The challenge will continue

Keeny Hall on the campus of Louisiana Tech University. | File Photo

COVID-19 forces more classes online

Dr. Les Guice

Just about a month ago – Feb. 28, to be exact – Louisiana Tech University sent out its first message to our campus community related to the novel coronavirus (COVID-19).

The past month has brought many changes to our campus, state, and nation. As of this writing, Louisiana has 2,300 cases in 53 parishes, and our state has more cases of the virus per capita than any other state except New York and Washington. The outbreak has almost every area of the state stretched thin.

We’ve been challenged by the pandemic, and it stands to reason that we’ll continue to be challenged in the coming days.

Louisiana Tech also been shown the best in Louisiana Tech’s students, faculty, staff, and alumni. This crisis has opened areas of new opportunity for our University – just as we mark the end of our 125th anniversary year. This crisis comes less than a year after the tornado that plowed through Ruston, causing millions of dollars in damage on our campus.

As we watched the virus progress, we knew changes would be required on our campus. We just had no idea how quickly we’d be asked to respond to world events and their impact in the piney woods of north Louisiana. Let me tell you how our Tech Family has responded to the challenge.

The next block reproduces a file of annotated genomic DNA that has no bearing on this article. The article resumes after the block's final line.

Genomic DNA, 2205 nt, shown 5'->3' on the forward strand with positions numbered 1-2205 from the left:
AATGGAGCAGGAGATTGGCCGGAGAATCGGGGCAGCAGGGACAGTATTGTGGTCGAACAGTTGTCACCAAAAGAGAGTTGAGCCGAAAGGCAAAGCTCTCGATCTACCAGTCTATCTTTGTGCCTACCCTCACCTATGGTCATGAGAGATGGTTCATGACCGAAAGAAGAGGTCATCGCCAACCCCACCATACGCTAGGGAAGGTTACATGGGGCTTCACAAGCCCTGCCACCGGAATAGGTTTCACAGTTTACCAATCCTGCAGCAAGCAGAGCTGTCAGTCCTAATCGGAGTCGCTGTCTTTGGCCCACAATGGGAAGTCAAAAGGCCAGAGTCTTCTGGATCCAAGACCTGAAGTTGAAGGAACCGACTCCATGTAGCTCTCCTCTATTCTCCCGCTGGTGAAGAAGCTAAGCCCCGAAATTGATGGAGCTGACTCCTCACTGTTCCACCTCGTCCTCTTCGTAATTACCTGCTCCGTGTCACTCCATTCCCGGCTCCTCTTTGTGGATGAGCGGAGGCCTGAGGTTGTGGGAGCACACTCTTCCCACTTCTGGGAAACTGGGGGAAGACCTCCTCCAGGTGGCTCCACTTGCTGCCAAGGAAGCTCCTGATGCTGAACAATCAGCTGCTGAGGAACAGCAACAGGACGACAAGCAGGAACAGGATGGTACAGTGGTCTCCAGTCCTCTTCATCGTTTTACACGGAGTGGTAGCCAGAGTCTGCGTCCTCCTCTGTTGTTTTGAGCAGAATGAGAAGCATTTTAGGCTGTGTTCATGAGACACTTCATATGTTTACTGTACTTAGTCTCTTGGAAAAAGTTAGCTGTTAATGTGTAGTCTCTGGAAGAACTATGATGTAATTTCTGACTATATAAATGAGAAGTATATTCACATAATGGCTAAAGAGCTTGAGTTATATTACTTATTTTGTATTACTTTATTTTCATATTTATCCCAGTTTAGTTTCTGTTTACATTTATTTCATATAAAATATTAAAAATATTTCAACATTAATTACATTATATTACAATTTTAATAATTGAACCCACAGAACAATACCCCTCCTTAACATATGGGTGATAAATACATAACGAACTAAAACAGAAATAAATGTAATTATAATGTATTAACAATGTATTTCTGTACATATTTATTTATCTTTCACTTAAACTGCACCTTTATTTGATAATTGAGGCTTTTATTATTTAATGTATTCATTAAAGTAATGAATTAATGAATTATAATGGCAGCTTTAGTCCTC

Our faculty embraced the fact that they would need to move classes online. Less than 72 hours after we announced a move to alternative methods of course instruction, a majority of our classes were moved online. Within a week, even labs and studios – experiential learning opportunities that Tech specializes in – were online as well. Our faculty in chemistry and physics, as well as our innovative Living with the Lab engineering curriculum, were all brought online despite the challenges. That’s hundreds of classes for this quarter. 

Our students have also adapted to a learning scenario they never signed up for. Like all members of the Tech Family, they have shown grace under pressure as their classes were moved online and they moved to their homes. As an example, one PhD student who was looking forward to defending her dissertation in Molecular Science and Nanotechnology this month defended it using Zoom. She rose to the occasion and kept proper social distance from her audience at the same time. 

Our staff have also shown how they pull together to keep Louisiana Tech moving forward. They have learned to work from home and keep our University business moving forward. Our Infrastructure and Information Technology staff ensured we had the proper tools to move courses online and conducted training almost around the clock to ensure we were ready for the next week of classes. They continue to facilitate training, find resources, and create open forums for our faculty and students. Staff have also moved counseling, tutoring, career advising, and numerous other student services online in short order.

Our students, faculty, and staff have responded time and again to the challenges we’ve faced with the pandemic. All of higher education will need assistance from state and federal government, donors, and friends to recover from this crisis. I hope we can count on all of you as we move forward after the crisis ends.

Dr. Les Guice | President of Louisiana Tech University.